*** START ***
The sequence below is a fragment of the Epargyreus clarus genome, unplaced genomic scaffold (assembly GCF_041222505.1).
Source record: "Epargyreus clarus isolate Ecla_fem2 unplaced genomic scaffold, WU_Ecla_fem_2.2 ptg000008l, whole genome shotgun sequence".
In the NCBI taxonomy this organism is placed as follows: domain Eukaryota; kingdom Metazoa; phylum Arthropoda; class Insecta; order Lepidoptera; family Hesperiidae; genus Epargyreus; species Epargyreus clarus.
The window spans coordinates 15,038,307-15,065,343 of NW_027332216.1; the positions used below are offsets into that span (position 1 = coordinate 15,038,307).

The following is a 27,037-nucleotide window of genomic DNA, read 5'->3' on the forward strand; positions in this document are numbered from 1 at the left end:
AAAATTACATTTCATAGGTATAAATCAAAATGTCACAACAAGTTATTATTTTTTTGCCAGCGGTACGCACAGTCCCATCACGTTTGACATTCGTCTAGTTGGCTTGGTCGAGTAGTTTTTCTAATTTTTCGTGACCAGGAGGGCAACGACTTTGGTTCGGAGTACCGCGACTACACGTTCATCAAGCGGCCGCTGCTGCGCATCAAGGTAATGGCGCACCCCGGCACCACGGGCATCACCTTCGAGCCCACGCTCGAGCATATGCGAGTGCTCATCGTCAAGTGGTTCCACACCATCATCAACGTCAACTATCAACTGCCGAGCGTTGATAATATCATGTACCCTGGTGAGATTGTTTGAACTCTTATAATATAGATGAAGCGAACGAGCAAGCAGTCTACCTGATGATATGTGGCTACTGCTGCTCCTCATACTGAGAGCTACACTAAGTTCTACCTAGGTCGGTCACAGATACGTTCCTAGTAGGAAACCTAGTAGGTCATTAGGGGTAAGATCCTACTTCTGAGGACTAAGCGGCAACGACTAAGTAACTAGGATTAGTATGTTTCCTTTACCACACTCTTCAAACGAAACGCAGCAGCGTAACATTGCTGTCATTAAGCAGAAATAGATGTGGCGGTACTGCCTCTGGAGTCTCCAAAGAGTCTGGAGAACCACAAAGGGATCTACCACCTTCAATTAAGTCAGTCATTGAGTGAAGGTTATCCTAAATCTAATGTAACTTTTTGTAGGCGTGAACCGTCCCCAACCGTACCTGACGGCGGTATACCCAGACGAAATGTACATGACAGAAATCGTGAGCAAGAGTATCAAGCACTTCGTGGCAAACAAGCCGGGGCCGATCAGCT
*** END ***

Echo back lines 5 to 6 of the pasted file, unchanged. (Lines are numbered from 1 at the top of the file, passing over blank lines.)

The following is a 27,037-nucleotide window of genomic DNA, read 5'->3' on the forward strand; positions in this document are numbered from 1 at the left end:
AAAATTACATTTCATAGGTATAAATCAAAATGTCACAACAAGTTATTATTTTTTTGCCAGCGGTACGCACAGTCCCATCACGTTTGACATTCGTCTAGTTGGCTTGGTCGAGTAGTTTTTCTAATTTTTCGTGACCAGGAGGGCAACGACTTTGGTTCGGAGTACCGCGACTACACGTTCATCAAGCGGCCGCTGCTGCGCATCAAGGTAATGGCGCACCCCGGCACCACGGGCATCACCTTCGAGCCCACGCTCGAGCATATGCGAGTGCTCATCGTCAAGTGGTTCCACACCATCATCAACGTCAACTATCAACTGCCGAGCGTTGATAATATCATGTACCCTGGTGAGATTGTTTGAACTCTTATAATATAGATGAAGCGAACGAGCAAGCAGTCTACCTGATGATATGTGGCTACTGCTGCTCCTCATACTGAGAGCTACACTAAGTTCTACCTAGGTCGGTCACAGATACGTTCCTAGTAGGAAACCTAGTAGGTCATTAGGGGTAAGATCCTACTTCTGAGGACTAAGCGGCAACGACTAAGTAACTAGGATTAGTATGTTTCCTTTACCACACTCTTCAAACGAAACGCAGCAGCGTAACATTGCTGTCATTAAGCAGAAATAGATGTGGCGGTACTGCCTCTGGAGTCTCCAAAGAGTCTGGAGAACCACAAAGGGATCTACCACCTTCAATTAAGTCAGTCATTGAGTGAAGGTTATCCTAAATCTAATGTAACTTTTTGTAGGCGTGAACCGTCCCCAACCGTACCTGACGGCGGTATACCCAGACGAAATGTACATGACAGAAATCGTGAGCAAGAGTATCAAGCACTTCGTGGCAAACAAGCCGGGGCCGATCAGCT